Road Tests

Handbook: Mazda CX-3

Time 10:15 am, July 20, 2015

190515mazWhat is it?

In a nutshell, it’s a small SUV from Mazda, which the company hopes will help it achieve record-breaking sales figures for 2015. With a flurry of new vehicles arriving in showrooms this year (the new version of the company’s iconic roadster MX-5 will be with us a bit later) they could well pull it off. However, CX-3 doesn’t have the compact SUV segment to itself. Don’t bet against Mazda though. There is a bit of a buzz around the brand at the moment and the CX-3 should do well. It arrived in showrooms last month.

What’s under the bonnet?


Buyers have a choice of one diesel and two petrol variants. Offered with either 118bhp or 148bhp, the SKYACTIV-G 2.0-litre petrol engine is predicted to account for around 60 per cent of UK sales. Available in all five trim levels, and in both manual and automatic guises, the 118bhp engine with front-wheel drive powers most of the cars in the line-up. However, at the top of the petrol range, the 148bhp engine is matched exclusively to all-wheel-drive and is CX-3equipped with a six-speed manual gearbox in Sport Nav trim. Having made its debut in the all-new Mazda 2 supermini, the 104bhp SKYACTIV-D 1.5-litre diesel engine completes the engine line-up. As with petrol versions, front-wheel-drive versions make up the majority of the range, although a four-wheel-drive version is offered in the top trim level. With CO2 emissions from just 105g/km, the front-wheel-drive SKYACTIV-D has an official combined economy of 70.6mpg.

What’s the spec like?

Generous. This really is where Mazda scores highly, especially in the areas of tech and safety. Entry-level SE cars come with 16-inch alloy wheels, power-folding door mirrors, ‘coming home’ lights and manual air-con. We liked the seven-inch colour touch screen, and the car has a great-sounding audio system with six speakers, CD Player, plus the usual iPod, USB and Bluetooth connectivity. Safety-wise, there’s hill-hold assist and a tyre pressure monitoring system. Move up the range and more goodies are thrown into the mix, of course. A lane departure warning system, smart city brake support and rear privacy glass are added at SE-L level, while a smart keyless entry system, head-up display, digital speedometer and reversing camera are included in range-topping Sport Nav models.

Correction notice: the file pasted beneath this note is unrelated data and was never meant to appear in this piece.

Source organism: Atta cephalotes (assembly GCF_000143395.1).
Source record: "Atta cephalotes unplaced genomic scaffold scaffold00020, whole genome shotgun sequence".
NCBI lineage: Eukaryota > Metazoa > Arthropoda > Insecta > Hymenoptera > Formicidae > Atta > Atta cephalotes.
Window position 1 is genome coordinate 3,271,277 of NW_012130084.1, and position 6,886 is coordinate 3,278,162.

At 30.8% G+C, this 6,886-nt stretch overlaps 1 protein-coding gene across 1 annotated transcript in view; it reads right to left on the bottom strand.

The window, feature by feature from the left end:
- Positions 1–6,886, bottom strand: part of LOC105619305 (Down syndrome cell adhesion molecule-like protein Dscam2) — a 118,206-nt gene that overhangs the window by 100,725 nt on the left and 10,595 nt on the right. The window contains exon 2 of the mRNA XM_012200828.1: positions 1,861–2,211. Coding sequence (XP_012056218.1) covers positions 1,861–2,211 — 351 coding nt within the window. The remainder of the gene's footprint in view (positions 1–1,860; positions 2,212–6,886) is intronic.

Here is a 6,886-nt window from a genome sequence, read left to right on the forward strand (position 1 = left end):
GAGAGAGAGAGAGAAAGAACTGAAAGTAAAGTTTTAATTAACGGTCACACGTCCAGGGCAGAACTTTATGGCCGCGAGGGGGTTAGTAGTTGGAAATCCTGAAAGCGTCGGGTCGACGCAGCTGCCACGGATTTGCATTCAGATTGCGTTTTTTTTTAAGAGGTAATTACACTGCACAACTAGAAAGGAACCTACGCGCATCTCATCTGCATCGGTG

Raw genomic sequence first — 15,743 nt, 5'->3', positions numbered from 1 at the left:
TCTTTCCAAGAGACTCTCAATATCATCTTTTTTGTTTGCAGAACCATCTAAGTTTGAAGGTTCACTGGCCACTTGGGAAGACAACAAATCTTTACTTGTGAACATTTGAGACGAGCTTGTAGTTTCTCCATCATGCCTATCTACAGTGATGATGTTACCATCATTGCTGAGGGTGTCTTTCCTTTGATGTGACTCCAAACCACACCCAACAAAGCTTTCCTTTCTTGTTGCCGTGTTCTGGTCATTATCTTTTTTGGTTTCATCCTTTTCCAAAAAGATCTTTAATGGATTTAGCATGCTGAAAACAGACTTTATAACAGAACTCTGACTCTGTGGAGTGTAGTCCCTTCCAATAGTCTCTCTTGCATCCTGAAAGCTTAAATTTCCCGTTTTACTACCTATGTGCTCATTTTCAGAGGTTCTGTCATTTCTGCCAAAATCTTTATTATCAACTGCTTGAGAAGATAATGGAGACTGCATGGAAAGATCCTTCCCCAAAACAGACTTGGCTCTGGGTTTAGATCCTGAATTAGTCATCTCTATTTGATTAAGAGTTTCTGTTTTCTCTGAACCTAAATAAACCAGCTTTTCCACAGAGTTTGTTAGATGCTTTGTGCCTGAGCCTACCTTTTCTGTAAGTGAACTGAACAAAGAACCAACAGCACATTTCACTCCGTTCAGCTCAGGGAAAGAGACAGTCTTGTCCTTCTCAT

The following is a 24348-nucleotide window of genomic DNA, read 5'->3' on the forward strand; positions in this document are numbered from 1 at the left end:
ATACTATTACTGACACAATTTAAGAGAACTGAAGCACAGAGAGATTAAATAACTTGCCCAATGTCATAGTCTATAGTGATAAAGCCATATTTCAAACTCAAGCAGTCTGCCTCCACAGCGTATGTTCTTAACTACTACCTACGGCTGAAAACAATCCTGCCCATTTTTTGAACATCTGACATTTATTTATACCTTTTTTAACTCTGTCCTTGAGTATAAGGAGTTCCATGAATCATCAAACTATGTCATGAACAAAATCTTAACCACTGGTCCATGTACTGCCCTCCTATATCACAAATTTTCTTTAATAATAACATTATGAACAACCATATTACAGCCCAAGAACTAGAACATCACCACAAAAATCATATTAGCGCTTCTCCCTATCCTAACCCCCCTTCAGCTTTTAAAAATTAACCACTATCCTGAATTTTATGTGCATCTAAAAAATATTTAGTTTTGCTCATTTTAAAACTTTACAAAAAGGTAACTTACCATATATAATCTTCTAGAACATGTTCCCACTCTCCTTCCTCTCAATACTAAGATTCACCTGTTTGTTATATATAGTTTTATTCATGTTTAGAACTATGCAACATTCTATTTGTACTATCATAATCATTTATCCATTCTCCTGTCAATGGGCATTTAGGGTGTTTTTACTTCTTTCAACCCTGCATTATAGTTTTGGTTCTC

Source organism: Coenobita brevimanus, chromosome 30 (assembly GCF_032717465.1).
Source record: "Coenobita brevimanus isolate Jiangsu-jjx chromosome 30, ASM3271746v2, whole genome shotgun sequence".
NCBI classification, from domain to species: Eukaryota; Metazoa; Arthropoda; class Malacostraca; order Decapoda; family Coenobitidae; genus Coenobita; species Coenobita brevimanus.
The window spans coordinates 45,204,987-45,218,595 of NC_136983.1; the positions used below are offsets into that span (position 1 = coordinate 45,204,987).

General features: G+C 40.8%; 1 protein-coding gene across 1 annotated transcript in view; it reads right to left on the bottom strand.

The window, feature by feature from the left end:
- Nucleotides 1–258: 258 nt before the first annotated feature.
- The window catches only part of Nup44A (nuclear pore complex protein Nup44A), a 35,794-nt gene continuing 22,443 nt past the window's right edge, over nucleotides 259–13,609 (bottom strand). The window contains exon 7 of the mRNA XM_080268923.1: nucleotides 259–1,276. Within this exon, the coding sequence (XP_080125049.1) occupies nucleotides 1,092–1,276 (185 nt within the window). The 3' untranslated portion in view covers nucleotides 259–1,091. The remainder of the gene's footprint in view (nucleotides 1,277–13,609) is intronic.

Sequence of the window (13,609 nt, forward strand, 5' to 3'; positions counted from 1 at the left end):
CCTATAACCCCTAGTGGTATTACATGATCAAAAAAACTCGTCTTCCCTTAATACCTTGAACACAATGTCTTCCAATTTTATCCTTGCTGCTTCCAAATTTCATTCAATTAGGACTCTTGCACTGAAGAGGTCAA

What’s it like to drive?


We had a spin in the car expected to be the best-seller, the 118bhp 2.0-litre front-wheel-drive petrol version in SE-L trim and were pretty impressed. Cabin refinement is good, the car holds the road well with minimal body roll and the engine is willing and responsive. A three-and-a-half-hour tour around the Scotland-England border country flew by and even after such a long drive, we exited the vehicle without any aches, pains or tiredness. Design-wise, it’s certainly a good-looker, but we thought the dash looked a tad drab and the readouts lacked a little clarity.

What do the press think?

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Motoring Research said: ‘Mazda has nailed it with the CX-3, creating what can certainly be described as a sporty crossover.’ Auto Trader said: ‘It’s expensive to buy and not practical enough, so before you get one, make sure you prioritise style and fun above all else.’

What do we think?

Mazda should have another winner on its hands with the CX-3. We were told that the company received ‘an incredibly rich mix of pre-orders’ before the arrival of CX-3 in showrooms, with 80 per cent for the top-spec Sport Nav. And with a car as accomplished and likeable as this, it’s not hard to see why.

Dave Brown's avatar

Dave, production editor on Car Dealer Magazine, is a journalist with more than 30 years' experience in the worlds of newspapers, magazines and public relations.

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